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Published byNigel Banks Modified over 7 years ago
The relationship between TARP’s, 1+ Reach and Frequency Total TARP’s are always a sum of 1+ reach (the number of people who saw your ad) multiplied by average frequency (the number of times they saw the ad) – In this example - 80% 1+ reach, 2.5 Average Frequency and 200 TARP’s – 80 x 2.5 = 200 TARP’s are a guide as to the weight of the campaign but do not tell the full story – 200 ratings could also equal…. – 50% 1+ reach, 4 times average frequency – 60% 1+ reach, 3.3 times average frequency
Why set reach or frequency goals? Defining your reach or frequency goals are generally one of the first steps when planning a TV campaign Unless you increase your total TARP’s (and therefore cost) there is always a trade of between reach and frequency so it is important to pick wisely You may choose to optimise your reach at a certain frequency, for example you may wish to have 60% of your target audience see the ad 3 or more times – at the heart of it, the question that needs to be answered is how many times do my audience need to see this ad before they will act? These decisions may be based around a number of factors and there are no hard and fast rules but a couple of examples are; – Product Life Stage, the objective for a new product may be to build reach at 3 or more times to, whereas an established product may require less reach as it is already established in peoples minds – Appeal of the product or ad, if the ad or the product stops people in their tracks once may be enough, for lower involvement products however frequency is key – Previous marketing activity, after a heavy marketing campaign frequency may be reduced to lower weights as there is still residual awareness Reach can only be effectively optimised at one level
Some strategies around building reach or frequency Road blocking – A strategy used to build reach – A spot is placed at the same time across multiple channels to target the maximum amount of people only once Strip buying – A strategy used to build frequency – Certain programmes have a very loyal following so buying across the week in these properties will result in these people being exposed to your message multiple times – This is also one of the key benefits of sponsorship Vertical buying – A strategy used to build reach – Concentrating buying over one night and multiple channels to reach the maximum viewing audience over that night as they come in and out of the channels Double Spotting – A strategy used to build frequency – Buying two spots within the same programme to reach viewers two times within a close proximity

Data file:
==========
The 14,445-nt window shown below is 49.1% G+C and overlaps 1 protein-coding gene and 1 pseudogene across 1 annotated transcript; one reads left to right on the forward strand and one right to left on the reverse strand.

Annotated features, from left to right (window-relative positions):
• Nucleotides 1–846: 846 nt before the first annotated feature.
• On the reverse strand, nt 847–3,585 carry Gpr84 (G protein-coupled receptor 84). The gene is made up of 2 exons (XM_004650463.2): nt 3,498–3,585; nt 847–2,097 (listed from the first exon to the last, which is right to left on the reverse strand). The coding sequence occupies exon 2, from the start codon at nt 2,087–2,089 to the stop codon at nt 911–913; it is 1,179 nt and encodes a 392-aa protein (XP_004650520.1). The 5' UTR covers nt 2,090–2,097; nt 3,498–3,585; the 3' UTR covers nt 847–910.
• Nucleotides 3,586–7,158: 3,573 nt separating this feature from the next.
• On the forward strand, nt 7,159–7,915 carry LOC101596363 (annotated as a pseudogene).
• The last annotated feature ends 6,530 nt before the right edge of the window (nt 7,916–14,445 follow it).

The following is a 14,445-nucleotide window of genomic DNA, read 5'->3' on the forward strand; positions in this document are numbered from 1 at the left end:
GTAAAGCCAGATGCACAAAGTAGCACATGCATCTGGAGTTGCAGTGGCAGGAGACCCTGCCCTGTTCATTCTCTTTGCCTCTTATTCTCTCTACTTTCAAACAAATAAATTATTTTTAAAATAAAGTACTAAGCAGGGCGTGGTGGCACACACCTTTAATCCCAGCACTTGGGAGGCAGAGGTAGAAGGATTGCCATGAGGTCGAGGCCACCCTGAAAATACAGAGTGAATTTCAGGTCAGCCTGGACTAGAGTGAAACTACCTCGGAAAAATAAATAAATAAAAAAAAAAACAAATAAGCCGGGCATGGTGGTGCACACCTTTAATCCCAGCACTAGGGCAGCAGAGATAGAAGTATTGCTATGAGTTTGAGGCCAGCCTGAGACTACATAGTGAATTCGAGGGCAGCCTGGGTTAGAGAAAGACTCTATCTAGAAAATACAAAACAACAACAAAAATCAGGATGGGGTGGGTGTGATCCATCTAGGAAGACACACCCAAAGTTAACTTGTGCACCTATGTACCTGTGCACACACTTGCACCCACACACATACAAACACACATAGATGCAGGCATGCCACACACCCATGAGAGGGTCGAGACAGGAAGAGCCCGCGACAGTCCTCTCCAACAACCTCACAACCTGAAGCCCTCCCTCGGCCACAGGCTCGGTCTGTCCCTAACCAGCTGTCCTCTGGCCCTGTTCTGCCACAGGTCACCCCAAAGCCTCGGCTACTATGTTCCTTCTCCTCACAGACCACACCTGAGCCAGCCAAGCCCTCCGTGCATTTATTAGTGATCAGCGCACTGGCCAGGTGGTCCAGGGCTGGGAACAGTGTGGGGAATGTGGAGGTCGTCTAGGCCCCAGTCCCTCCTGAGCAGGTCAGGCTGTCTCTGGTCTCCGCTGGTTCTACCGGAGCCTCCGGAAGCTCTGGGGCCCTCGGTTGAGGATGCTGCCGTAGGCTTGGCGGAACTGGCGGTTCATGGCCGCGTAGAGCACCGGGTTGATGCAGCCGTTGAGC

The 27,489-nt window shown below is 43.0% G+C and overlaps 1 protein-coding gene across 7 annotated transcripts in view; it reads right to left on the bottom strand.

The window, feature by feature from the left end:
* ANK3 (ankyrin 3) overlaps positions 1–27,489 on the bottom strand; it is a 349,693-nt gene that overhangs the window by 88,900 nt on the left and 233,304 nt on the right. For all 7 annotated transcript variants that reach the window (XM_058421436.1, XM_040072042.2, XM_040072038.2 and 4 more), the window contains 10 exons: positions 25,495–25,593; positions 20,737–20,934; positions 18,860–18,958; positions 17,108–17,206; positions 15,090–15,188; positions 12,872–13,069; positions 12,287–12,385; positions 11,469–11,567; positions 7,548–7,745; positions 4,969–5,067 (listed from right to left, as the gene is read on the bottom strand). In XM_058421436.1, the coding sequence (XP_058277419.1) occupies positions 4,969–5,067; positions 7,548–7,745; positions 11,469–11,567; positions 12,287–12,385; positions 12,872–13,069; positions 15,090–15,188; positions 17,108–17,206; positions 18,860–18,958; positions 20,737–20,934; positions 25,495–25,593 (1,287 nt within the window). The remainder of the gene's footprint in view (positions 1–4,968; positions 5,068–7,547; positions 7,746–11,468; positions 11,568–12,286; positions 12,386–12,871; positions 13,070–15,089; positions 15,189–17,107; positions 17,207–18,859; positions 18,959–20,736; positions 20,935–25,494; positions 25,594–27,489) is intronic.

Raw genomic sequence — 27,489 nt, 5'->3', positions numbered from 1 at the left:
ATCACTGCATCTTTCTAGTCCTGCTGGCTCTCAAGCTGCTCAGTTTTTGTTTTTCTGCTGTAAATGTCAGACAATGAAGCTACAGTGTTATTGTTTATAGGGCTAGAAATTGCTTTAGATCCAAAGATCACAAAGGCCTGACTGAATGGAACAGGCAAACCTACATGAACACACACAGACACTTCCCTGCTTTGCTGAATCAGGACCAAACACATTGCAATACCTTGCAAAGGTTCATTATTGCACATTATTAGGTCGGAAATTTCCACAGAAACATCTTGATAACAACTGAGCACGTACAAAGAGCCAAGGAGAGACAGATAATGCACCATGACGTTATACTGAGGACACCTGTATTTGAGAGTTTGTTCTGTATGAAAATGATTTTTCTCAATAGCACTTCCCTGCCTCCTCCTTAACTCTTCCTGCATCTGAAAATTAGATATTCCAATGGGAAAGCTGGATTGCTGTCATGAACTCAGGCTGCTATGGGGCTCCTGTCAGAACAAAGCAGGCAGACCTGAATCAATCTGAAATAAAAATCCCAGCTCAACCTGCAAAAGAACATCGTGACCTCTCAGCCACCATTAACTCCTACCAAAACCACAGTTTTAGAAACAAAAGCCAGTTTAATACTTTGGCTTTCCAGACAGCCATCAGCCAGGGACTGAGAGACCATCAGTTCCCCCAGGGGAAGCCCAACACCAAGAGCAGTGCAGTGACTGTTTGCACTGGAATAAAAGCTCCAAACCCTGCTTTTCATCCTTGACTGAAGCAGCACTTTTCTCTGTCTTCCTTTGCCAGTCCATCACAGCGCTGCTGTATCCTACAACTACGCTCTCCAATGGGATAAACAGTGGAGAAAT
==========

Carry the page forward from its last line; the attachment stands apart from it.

Putting the schedule together There are many ways to construct a TV schedule, or flighting plan and below are just a few of these; Step Down – Within a flight, the first week is at the heavier weights, stepping down as awareness builds to lower levels – This can be used in conjunction with other flighting strategies Step Up – Working in the oposite way, the first week is at lower weights, building throughout the campaign – This can be a useful strategy if visible marketing stimulus is required to create a pull effect from consumers to build ranging Burst – Exactly as it sounds, a short burst, designed to reach the maximum of people in a short time – This strategy also commands maximum share of voice over this time so makes the advertiser ‘feel’ big – great for changing perceptions for up and coming brands – We have shown it over 3 weeks but the reality is it could be shorter or longer than this
Putting the schedule together Continuity or Drip – Constant activity throughout the year at low levels – This is a great strategy if you have a frequent purchase cycle or a product with already high awareness and you just want to ensure that they are aren’t forgotten about through the year Pulse or Blink – Short bursts on air, followed by a short burst off air and then repeated through out the year – As TV buyers, planners and marketers we tend to think in week commencing days but the reality is that consumers remember our advertising for a lot longer than just the week it is on air – The trick to this strategy is determining when residual awareness fades and getting back on air before it becomes cost prohibitive to build it up again In reality it is likely to be a combination of these strategies that you end up implementing over a year and there is no one size fits all approach The best advice is to look at your sales and how they are responding to your flighting strategy and experiment with new strategies to get the maximum result from your spending
Seasonality The Rate divided by the available audience make up CPT’s so it is important to understand the seasonality for both of these Rates are determined by demand, the more demand on the air time, the higher the rates will be – To this end we see rates peak toward the end of the year when there is massive demand from the retail sector – Other heavily demanded times are Easter, Valentines Day, Mothers/Fathers Day, Back to School and Labour Weekend Audiences however are driven by seasonal factors, simply put, if it is warm and sunny outside they are less likely to be watching TV inside – When looking back on previous years watch for the change in daylight savings time (you can see where these are on our TV Events Calendar) CPT’s therefore are the highest at the end of the year when there is less available audience and high demand
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